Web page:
Is J. D. Salinger a Liar? Are You?
Did Holden Caulfield really have the adventures and angst the author wrote about? Of course not. There wasn’t a Holden Caulfield. Catcher in the Rye is a work of fiction.
So what’s the difference between fiction and a lie? Is storytelling lying?
I think the distinction we make for ourselves is that novelists don’t pretend that they are telling us the truth. They don’t set out to deceive because they write novels, which are clearly labeled as untrue. No evil intent, no lie.
Judging from my email and some postings on blogs here and there, it seems that some people have a trouble with the word "liar". Liar is a word that makes us angry.
When I wrote All Marketers Are Liars (Liar’s Blog) I was trying to make a point about true lies.
Some (mostly those that haven’t bothered to read it) think I’m telling people to lie and cheat and deceive and abandon what few ethics we’ve got left. Nope! I’m doing the opposite.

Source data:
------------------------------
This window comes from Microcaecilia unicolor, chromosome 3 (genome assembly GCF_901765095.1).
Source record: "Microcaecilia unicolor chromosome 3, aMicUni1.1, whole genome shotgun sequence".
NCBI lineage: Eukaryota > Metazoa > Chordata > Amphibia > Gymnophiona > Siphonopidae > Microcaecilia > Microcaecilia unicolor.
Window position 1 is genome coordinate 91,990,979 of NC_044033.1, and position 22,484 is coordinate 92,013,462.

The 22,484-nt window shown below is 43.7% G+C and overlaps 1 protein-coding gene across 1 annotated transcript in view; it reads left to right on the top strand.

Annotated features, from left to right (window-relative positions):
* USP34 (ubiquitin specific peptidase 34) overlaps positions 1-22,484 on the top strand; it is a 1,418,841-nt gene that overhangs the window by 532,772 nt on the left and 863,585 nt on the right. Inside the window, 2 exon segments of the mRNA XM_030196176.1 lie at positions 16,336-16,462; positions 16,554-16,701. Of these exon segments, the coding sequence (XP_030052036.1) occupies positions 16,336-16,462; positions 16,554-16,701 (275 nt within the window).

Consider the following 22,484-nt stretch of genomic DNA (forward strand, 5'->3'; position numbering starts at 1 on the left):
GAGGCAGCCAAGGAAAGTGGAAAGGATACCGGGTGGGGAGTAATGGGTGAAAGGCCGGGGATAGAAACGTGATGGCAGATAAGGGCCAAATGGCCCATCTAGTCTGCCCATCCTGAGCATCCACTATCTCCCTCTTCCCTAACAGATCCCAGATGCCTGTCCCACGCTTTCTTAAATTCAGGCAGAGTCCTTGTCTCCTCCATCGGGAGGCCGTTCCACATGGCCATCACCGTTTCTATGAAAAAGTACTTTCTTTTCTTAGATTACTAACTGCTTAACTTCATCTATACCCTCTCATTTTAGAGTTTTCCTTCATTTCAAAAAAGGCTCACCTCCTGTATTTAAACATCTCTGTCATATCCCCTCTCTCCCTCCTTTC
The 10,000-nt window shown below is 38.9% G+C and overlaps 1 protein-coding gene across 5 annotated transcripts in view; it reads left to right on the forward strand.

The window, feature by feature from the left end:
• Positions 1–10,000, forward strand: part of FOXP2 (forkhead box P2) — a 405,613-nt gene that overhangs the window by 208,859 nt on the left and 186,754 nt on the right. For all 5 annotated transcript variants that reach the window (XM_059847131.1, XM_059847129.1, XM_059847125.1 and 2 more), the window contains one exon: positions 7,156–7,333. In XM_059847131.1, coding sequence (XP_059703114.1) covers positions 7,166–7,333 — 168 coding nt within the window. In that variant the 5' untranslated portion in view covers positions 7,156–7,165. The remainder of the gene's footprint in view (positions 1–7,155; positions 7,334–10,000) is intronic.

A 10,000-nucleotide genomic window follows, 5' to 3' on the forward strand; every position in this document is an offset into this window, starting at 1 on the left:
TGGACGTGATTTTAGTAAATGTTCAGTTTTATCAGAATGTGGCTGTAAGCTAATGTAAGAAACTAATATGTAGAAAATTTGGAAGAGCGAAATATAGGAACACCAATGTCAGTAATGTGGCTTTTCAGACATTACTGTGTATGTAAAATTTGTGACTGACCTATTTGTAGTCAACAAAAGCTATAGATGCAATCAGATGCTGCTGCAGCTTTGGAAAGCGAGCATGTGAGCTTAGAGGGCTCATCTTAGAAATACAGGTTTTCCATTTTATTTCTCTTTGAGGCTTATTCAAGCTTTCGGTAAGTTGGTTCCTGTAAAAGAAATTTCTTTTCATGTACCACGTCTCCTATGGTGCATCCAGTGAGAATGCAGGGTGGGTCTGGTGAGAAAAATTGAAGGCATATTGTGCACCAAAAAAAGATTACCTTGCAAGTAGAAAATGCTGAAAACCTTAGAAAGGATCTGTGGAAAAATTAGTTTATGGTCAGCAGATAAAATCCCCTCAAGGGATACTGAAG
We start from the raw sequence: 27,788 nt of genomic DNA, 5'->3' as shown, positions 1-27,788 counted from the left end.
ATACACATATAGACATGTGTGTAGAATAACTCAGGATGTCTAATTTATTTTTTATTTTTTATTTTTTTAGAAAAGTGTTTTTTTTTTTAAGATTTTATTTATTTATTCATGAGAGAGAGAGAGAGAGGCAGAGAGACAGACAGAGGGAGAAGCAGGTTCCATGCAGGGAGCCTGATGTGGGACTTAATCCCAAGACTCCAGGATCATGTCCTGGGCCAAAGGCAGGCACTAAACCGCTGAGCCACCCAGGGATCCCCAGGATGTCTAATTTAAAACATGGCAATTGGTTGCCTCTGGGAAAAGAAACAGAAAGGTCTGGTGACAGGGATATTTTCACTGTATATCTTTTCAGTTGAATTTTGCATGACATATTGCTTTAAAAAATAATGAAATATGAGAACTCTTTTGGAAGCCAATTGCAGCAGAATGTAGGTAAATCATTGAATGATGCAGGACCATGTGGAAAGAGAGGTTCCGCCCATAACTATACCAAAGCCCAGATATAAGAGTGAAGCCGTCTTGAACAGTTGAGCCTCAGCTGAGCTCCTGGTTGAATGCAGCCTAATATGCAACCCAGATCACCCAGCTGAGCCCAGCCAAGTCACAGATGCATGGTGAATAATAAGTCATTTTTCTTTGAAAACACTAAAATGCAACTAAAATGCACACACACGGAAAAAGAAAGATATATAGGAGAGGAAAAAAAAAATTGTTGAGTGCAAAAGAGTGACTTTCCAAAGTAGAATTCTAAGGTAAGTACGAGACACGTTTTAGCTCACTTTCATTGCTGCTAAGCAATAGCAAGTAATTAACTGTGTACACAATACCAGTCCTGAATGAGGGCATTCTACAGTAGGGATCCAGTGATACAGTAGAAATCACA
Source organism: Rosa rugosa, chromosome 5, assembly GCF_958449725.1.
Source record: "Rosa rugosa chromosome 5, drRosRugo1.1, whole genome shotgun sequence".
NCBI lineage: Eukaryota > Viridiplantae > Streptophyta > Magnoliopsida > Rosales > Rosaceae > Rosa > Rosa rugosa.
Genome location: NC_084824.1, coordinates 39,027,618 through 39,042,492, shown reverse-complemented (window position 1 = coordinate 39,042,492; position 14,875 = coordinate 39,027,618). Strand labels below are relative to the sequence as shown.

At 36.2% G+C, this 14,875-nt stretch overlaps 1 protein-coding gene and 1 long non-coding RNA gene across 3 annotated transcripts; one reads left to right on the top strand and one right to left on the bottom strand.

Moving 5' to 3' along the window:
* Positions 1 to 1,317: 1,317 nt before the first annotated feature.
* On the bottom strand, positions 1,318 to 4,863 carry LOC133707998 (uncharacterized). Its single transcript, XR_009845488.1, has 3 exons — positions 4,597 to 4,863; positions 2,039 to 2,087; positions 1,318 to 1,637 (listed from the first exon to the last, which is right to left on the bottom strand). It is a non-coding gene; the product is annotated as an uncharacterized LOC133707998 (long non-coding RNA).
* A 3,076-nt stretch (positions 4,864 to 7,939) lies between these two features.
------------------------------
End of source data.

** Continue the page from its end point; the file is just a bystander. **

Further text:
I start by telling you that you ARE telling a story whether you want to or not. You are a novelist, a film director, a fabulist. It’s impossible to deliver the entire truth to anyone, ever, so by making choices, you’re telling a story. If your blog is well-designed, that’s part of your story. If your blog is ugly, that’s a story too. Neither story has to do with the words. But you’re still telling a story. We as marketers ought to recognize that and start acting that way–our competition sure is.
Then I say that telling a story that is inauthentic, inconsistent, hollow or filled with unstated side effects isn’t just wrong, it’s stupid. The best lies are true! True in the sense that you don’t disappoint the listener when she discovers more facts about what you do.
Any marketer who believes that they are in the business of telling the truth about what they do is delusional. You can’t. Not enough time, not enough attention, not enough money.
J.D. Salinger understood this when he wrote his novels. He didn’t try to tell the truth. He tried to tell a story that resonated.
Be a true liar. Someone who knows he’s in the storytelling business, someone who tells people about his ideas in terms they want to hear it. But be someone who’s stories hold up under inspection.